A New Way, A New Day: Thoughts on the barriers Jesus broke.

Mark 2: 13-22

13 Jesus went out again beside the lake; the whole crowd gathered around him, and he taught them. 14As he was walking along, he saw Levi son of Alphaeus sitting at the tax booth, and he said to him, ‘Follow me.’ And he got up and followed him.

15 And as he sat at dinner in Levi’s house, many tax-collectors and sinners were also sitting with Jesus and his disciples—for there were many who followed him. 16When the scribes of the Pharisees saw that he was eating with sinners and tax-collectors, they said to his disciples, ‘Why does he eat with tax-collectors and sinners?’ 17When Jesus heard this, he said to them, ‘Those who are well have no need of a physician, but those who are sick; I have come to call not the righteous but sinners.’

18 Now John’s disciples and the Pharisees were fasting; and people came and said to him, ‘Why do John’s disciples and the disciples of the Pharisees fast, but your disciples do not fast?’ 19Jesus said to them, ‘The wedding-guests cannot fast while the bridegroom is with them, can they? As long as they have the bridegroom with them, they cannot fast. 20The days will come when the bridegroom is taken away from them, and then they will fast on that day.

21 ‘No one sews a piece of unshrunk cloth on an old cloak; otherwise, the patch pulls away from it, the new from the old, and a worse tear is made.22And no one puts new wine into old wineskins; otherwise, the wine will burst the skins, and the wine is lost, and so are the skins; but one puts new wine into fresh wineskins.’

Well, its Super Bowl Sunday.

Time to reminisce a bit about our favorite team that is not playing.

The Pittsburgh Steelers.

Purchased by Art Rooney in 1933, the Steelers were rarely a winning team.

They did not have a winning record until 1942.

They did not have a playoff game until 1947, which they lost 21-0 to the Eagles.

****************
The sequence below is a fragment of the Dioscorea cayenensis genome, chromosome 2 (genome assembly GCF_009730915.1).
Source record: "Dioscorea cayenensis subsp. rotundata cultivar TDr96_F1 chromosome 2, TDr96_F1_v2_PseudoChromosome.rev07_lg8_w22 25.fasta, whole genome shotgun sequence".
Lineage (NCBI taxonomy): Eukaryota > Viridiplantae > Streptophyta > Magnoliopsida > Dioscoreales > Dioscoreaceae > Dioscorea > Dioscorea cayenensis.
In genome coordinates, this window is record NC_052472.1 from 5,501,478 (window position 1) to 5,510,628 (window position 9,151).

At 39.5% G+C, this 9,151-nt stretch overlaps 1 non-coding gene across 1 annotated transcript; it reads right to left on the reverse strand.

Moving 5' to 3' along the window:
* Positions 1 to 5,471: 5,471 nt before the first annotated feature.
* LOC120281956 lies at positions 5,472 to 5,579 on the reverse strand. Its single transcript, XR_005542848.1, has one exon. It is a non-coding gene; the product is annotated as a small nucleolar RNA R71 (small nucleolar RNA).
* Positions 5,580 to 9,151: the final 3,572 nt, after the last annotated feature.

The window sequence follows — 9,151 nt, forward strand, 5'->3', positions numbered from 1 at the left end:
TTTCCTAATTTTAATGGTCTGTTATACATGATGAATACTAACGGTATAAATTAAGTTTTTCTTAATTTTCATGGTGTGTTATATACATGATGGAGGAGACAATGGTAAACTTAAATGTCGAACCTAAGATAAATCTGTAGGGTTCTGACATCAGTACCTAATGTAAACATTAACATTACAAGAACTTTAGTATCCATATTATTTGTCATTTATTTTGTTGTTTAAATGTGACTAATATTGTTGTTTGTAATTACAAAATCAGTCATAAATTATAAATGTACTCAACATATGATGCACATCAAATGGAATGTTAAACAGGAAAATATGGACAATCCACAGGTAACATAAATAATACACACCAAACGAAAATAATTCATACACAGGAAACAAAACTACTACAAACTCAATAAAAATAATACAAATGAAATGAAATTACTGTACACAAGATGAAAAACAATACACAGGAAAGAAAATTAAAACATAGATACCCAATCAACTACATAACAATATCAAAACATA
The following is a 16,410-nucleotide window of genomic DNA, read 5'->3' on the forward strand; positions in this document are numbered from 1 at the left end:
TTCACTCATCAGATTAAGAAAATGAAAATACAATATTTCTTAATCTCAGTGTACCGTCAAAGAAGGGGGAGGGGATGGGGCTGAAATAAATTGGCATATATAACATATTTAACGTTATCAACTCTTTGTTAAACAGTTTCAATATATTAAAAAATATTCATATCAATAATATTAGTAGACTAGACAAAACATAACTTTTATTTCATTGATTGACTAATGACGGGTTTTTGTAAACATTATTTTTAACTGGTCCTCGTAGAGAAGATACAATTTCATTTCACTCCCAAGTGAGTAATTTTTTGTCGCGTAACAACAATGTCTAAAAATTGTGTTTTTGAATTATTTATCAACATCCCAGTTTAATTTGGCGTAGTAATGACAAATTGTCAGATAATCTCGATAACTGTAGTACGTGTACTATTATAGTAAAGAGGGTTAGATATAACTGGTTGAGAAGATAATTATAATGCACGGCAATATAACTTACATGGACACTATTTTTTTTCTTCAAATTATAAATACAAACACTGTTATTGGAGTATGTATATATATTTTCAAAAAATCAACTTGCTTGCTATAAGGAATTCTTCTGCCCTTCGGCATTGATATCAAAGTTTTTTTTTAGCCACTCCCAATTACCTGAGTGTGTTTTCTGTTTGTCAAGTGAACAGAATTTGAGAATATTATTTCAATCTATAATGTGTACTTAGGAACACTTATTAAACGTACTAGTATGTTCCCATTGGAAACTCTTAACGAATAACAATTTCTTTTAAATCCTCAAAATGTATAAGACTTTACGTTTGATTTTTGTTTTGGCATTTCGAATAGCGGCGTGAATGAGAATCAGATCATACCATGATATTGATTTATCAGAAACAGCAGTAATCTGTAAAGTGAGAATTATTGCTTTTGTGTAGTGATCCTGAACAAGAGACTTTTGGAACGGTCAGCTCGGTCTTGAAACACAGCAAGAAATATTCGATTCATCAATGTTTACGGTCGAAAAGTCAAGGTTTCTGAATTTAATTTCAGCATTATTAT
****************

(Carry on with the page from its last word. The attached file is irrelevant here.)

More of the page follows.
They would not return to the playoffs for 25 years.

That would be 1972, or course.

That was followed by four Super Bowl Championships, twice back to back, from 1974-1979.

What changed?

Chuck Noll became the coach in 1969.

When Noll showed up several things happened.

First, Noll was in charge of the draft.

From 1969 to 1974 he drafted Terry Bradshaw, Joe Greene, Mel Blount, Jack Ham, Jack Lambert, Lynn Swann, John Stallworth and Mike Webster.

Not too shabby.

But what might have been more important, he brought a new way of coaching.

Rocky Bleier put it this way:

Chuck loved teaching moments, but he wasn’t an orator or a motivator. Chuck would say, “It’s not my job to hold your hand. It’s my job to take motivated people and show them how to become better.”

And what made people better?

Good habits.

Bleier again:

[Noll said] habits are created every day in practice, and they carry over to the game … In the third and fourth quarter, you don’t think; you react.

When Noll died, Art Rooney II  said this;

“Chuck knew where he was, where he was going, where he wanted to go and how to do it. He had a very, very strong moral compass.”

Noll showed up in 1969 and there was a new authority in charge.

A new sheriff in town.

It was a new day.

A new way.

And Steeler Nation was born.

Which, interestingly enough, is what Jesus did.

He was the new authority in charge.

The new sheriff in town.

The one bringing a new day.

A new way.

Over the last couple of weeks, we have been following Mark’s description of Jesus’ early ministry.

Jesus was breaking down barriers.

We saw Jesus touch and heal a leper and so get rid of the idea that old ritualistic rules determined a person’s status in the community.

We saw Jesus forgive a man’s sins and so reject the authority of religious leaders in the Temple stand between God and humanity.

And now we see Jesus welcome even the most despised folks into his family of disciples!

Levi, the tax collector.

Again, Jesus is casting off the old ways of discrimination for the new ways of inclusion.

Jesus is not revising the ancient laws, he is announcing they no longer apply.

And then he tells us to celebrate.

A new sheriff in town indeed!

That is the lesson of today’s text.

Jesus breaks down the barriers.

It’s a new day.

It’s a new way.

So, let’s take is scene by scene.

Scene 1.

Jesus is out walking along the shore in Capernaum along the Sea of Galilee.

Maybe right after the paralytic was healed.

The whole crowd was with him and he was still teaching.

He comes across a toll collector sitting in his booth.

Levi.

This guy was the lowest of the low.

Levi would have “leased” his toll booth from the Romans by paying up front the annual tolls he was expected to collect.

He would then charge whatever he wanted and keep any excess.

Like driving on the turnpike and having the toll collector decide what you owe based on the kind of car you drive.

It was little better than theft.

Toll collectors were considered so untrustworthy that they were not permitted to testify in a court proceeding.